Nina Bai, UCSF
Almost as soon as lasers were invented in the 1960s, curious dentists wondered if these powerful forms of light could be used on teeth, though those early lasers were much too crude for any useful dental work.
Researchers persisted through the decades in honing laser’s use, and today, they may be on the cusp of transforming dentistry.
Today’s lasers are fine-tuned instruments that can safely and painlessly remove cavities, and cut soft tissue without bleeding.
Even more revolutionary may be their ability to prevent cavities before they start.
The prospect of painless cavity repairs and preventing them could hold wide appeal for many Americans. According to the Centers for Disease Control and Prevention, more than 91 percent of adults aged 20 to 64 have cavities.
Lasers are especially appealing for young patients who are nervous about the drill, says Peter Rechmann, D.M.D., Ph.D., professor of preventive and restorative dental science at the UCSF School of Dentistry.
Rechmann has spent several decades exploring the latest frontier in laser dentistry — preventing cavities before they start.
With easy-to-use lasers coming to market and more and more clinical data on their benefits, lasers may soon see wider adoption in dental offices across the country.
Delivered at just the right wavelength and in microsecond pulses, specially designed lasers — known as short-pulsed carbon dioxide lasers — can alter the chemical composition of teeth enamel, making it stronger.
The heat from the laser changes the top layer of enamel from the usual carbonated hydroxyapatite to hydroxyapatite, which is more resistant to acid produced by bacteria. Acid eating away at teeth enamel is the instigator of cavities.
In a small 2012 clinical study, Rechmann’s team showed that laser treatment could even promote the remineralization of teeth when combined with a fluoride varnish, essentially reversing damage already done. In 20 patients, they laser-treated molars on one side of the mouth, leaving molars on the other side of the mouth as controls. All the teeth were treated with fluoride varnish. A year into the study, teeth that had been laser-treated had fewer signs of decay, on average, than at the beginning of the study.
A prescription fluoride toothpaste can help protect and remineralize teeth with daily use, but lasers can achieve long-lasting benefits with one treatment. This could be a great option for teenagers with orthodontic braces that make teeth more difficult to brush, for example, and others prone to teeth decay.
“Whenever you put a filling inside a tooth, you weaken it,” said John Featherstone, Ph.D., dean of the School of Dentistry. What lasers can do now is to “protect and save the natural integrity of the tooth,” and that “has been a dream of many of us,” he said.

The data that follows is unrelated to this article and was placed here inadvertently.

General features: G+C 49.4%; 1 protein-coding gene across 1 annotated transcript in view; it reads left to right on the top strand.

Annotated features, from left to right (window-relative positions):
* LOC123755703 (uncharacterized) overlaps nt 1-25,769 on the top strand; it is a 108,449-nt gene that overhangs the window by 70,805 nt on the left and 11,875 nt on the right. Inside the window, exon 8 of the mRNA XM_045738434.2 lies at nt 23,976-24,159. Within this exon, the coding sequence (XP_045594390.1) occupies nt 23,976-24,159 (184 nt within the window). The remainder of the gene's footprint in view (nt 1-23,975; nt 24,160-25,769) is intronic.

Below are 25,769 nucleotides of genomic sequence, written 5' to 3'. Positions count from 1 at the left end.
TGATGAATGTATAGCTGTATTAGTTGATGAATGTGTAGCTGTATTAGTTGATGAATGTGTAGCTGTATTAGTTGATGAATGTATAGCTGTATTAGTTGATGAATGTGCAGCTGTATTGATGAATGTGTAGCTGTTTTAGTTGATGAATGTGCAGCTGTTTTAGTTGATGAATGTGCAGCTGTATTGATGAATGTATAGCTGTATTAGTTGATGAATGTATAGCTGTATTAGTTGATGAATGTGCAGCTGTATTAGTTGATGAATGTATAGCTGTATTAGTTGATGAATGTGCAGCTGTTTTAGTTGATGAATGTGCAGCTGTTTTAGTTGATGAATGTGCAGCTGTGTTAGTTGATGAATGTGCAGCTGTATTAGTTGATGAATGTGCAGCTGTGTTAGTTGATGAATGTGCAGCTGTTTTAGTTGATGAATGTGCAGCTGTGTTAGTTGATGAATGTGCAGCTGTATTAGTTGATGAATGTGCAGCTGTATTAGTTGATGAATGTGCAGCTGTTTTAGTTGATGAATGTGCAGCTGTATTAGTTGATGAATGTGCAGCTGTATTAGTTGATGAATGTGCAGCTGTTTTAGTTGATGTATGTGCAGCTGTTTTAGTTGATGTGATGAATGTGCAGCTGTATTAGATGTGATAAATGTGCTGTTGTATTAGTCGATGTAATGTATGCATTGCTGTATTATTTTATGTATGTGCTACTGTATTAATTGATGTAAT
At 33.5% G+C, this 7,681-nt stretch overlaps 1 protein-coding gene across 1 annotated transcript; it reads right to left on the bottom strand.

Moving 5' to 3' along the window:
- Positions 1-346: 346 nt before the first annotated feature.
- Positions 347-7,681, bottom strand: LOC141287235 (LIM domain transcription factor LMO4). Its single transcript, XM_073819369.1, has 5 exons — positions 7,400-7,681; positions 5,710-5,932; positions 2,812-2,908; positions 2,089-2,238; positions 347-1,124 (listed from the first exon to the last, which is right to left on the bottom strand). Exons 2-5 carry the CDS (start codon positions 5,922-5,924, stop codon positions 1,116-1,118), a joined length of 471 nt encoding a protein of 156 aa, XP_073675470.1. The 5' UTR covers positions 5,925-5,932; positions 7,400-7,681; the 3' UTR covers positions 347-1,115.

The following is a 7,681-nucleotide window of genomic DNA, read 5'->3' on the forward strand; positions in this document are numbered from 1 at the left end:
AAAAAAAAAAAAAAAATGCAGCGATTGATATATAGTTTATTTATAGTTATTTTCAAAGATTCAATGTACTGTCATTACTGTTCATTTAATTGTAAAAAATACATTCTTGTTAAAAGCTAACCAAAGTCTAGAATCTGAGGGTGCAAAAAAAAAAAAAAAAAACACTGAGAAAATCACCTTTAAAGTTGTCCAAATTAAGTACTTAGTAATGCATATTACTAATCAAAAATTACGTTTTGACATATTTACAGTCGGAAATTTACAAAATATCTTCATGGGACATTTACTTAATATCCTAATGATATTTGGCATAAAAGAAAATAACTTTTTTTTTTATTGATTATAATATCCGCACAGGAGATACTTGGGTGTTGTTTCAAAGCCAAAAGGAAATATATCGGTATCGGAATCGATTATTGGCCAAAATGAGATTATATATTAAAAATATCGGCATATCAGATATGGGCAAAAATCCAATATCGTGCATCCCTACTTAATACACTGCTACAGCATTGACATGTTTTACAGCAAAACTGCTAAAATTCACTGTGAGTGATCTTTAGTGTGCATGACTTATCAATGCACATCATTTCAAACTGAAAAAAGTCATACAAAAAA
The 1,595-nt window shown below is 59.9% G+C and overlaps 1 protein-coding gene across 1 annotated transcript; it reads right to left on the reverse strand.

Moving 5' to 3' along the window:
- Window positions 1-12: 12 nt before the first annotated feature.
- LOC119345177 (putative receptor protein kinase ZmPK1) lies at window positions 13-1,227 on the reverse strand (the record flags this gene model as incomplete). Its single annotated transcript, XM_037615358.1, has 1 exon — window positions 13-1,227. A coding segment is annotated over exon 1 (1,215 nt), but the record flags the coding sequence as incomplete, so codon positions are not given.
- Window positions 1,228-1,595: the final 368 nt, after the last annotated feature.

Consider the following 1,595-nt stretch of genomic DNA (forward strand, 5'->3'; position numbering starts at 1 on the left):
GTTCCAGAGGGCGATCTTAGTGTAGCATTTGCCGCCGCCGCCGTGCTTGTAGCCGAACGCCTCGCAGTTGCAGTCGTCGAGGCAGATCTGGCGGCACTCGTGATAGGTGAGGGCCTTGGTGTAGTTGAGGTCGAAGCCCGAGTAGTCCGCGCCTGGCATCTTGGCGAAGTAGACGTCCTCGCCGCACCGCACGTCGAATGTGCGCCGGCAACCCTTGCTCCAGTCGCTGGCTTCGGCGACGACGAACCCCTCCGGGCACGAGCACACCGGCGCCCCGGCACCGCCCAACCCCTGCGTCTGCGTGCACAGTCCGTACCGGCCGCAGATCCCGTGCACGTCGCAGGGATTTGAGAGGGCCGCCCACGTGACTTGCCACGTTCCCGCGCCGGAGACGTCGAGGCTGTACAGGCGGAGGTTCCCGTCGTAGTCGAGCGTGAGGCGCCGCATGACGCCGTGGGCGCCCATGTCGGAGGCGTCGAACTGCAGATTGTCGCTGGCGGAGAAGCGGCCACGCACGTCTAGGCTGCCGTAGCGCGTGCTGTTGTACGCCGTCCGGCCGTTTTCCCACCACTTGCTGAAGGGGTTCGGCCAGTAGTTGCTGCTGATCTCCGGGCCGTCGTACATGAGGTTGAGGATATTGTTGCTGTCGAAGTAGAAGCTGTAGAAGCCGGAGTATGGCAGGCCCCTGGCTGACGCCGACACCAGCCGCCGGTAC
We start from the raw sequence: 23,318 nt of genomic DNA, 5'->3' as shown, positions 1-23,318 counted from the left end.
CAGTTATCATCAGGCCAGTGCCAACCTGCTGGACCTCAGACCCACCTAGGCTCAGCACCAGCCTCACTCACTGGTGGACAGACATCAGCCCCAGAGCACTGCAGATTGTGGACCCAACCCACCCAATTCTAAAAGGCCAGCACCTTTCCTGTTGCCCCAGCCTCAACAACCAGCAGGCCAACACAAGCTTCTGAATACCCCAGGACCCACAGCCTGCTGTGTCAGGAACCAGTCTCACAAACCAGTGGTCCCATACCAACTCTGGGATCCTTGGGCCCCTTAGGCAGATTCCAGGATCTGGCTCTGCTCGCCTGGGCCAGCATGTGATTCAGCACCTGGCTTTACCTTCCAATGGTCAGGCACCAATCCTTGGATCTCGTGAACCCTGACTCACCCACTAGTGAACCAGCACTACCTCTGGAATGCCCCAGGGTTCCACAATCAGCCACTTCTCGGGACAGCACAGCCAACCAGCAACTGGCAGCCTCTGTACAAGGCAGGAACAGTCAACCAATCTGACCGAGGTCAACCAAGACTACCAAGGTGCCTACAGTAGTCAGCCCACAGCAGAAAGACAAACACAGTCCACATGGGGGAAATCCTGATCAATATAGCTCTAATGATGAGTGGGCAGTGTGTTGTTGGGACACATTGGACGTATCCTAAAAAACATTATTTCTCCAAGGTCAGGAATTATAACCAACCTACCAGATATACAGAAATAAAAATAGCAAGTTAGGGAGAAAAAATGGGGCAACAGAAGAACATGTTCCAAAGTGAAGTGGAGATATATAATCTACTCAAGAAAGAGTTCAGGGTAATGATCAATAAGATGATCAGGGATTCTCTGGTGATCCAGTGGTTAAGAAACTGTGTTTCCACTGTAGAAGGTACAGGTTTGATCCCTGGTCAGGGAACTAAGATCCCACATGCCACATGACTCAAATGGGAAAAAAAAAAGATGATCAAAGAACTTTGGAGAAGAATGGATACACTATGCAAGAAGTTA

Decades of research
Featherstone was one of the pioneers of preventive laser dentistry in the 1980s when he was at the Eastman Dental Center in Rochester, N.Y. Coming from a background in physical chemistry — part of his Ph.D. work was on the calcium phosphate in teeth and bones — he could explain what those curious dentists in the 1960s could not.
Featherstone saw that early lasers had produced a melting effect when tested on teeth. “When I looked at that, I knew exactly what the problem was,” he said. Because those lasers were not tuned to the molecular vibrations of the calcium phosphate crystals, they had to use 10,000 times more energy than necessary and that caused major damage to the tooth.
What was needed was a laser that was tunable to the right wavelength — like tuning a radio to the right station — as well as energy and pulse duration. “From there we developed the hypothesis that we could change the solubility of the enamel and make it more resistant to cavities,” said Featherstone.
It took many years and collaboration with laser physicists to develop a laser that could heat the tooth enamel for just a few microseconds to stabilize the crystals, without heating the underlying tissue. Lasers were also being studied to cut soft tissue and to remove cavities in place of a drill, but lasers for prevention required extra precision.
When Featherstone moved to UCSF in 1995, he brought his lasers with him, and built a team, including Rechmann and Daniel Fried, Ph.D., professor of preventive and restorative dental science, to continue the work.
The future, now
Despite decades of promising research, Rechmann estimates that less than 10 percent of dentists currently use lasers in their practice, and mostly for soft tissue surgery.
Part of the problem has been the lack of high-quality, user-friendly commercial lasers, though that is changing.
Rechmann is embarking on a larger clinical study of preventive laser dentistry and working with a Boston company that has built state-of-the-art lasers based on his team’s research. He believes laser dentistry will soon be available to many more patients.
The next step is to seek Food and Drug Administration approval for using the short-pulsed carbon dioxide laser in cavity prevention. Lasers are already approved for cutting teeth and soft tissue.
To most people, laser dentistry still sounds like the stuff of the future.
“Well, the future is already here,” said Featherstone.